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McCrory's email on immigration law 'pure damage control'

McCrory's email on immigration law 'pure damage control'

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GREENSBORO — An email from Gov. Pat McCrory’s office to leaders in the immigrant community is being dismissed as “damage control” after the signing of a controversial bill.

Last week, McCrory came to Greensboro to sign N.C. House Bill 318 — the Protect North Carolina Workers Act — into law.

Among other provisions, the law prevents cities from accepting any identification not issued by a government agency.

The choice of Greensboro for the signing was seen by many as a swipe at both the city and its immigrant community. Greensboro was one of the first cities to accept IDs created by the local nonprofit FaithAction, allowing undocumented immigrants to do things like open accounts at the water department and get library cards.

McCrory has faced protests in the wake of the signing.

This week, an email from the governor’s office to immigrant advocates surfaced. The letter acknowledges “fear and concern in the Latino community” regarding the new law and explains and justifies its various pieces.

“We believe it is essential that everyone clearly understand the bill, rather than through speculation and rumor,” the letter reads. “We have decided we would provide actual facts about the bill that other outlets may be misinterpreting and creating an atmosphere of fear to our immigrant communities.”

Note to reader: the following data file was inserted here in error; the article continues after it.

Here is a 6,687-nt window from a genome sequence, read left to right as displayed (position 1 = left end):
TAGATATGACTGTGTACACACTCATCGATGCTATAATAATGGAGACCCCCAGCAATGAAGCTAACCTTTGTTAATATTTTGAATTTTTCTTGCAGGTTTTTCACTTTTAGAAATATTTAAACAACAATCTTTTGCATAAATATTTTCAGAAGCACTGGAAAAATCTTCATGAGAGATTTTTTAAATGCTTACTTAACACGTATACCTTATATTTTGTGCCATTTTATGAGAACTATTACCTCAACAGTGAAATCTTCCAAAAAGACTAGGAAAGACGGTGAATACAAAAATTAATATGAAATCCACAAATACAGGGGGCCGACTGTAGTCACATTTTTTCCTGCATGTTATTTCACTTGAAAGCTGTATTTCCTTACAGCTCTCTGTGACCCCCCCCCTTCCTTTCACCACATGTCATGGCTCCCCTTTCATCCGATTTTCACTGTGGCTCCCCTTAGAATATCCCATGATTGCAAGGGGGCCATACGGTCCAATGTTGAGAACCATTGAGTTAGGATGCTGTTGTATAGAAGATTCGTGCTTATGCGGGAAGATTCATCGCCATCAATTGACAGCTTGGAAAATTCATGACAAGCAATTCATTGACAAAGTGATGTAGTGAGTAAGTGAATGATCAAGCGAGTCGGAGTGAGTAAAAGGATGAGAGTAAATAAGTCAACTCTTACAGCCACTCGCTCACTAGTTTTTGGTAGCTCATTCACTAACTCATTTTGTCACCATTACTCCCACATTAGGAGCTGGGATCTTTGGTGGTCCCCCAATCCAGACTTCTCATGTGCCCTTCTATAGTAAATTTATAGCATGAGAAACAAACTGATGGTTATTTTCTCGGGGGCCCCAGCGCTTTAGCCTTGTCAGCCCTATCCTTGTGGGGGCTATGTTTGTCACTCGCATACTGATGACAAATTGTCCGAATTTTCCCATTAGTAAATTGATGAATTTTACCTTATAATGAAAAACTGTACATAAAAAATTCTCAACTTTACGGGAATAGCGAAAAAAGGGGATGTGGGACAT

Councilwoman Marikay Abuzuaiter said the email comes too late.

“It’s strange that they’re concerned now about how angry the immigrant community is and people who care about the immigrant community,” Abuzuaiter said. “Maybe they should have thought about that when they were writing the law.”

Addy Jeffrey, a local advocate for the Latino community, said the email seemed to her like “pure damage control.”

“It’s interesting that they direct it at the Latino community when it’s not an issue that only affects the Latino community,” Jeffrey said. “There are a lot of people who are angry about this. And they aren’t upset because they thought they weren’t going to be able to use their passports.”

Mayor Nancy Vaughan said the letter seemed confusing and condescending.

“But I think the fact that they sent the letter at all shows that it was good that the City Council voted to oppose the bill,” Vaughan said. “Obviously, our opposing it drew attention to the problems with the law and now they’re trying to explain themselves.”

Contact Joe Killian at (336) 373-7023, and follow @JoekillianNR on Twitter.


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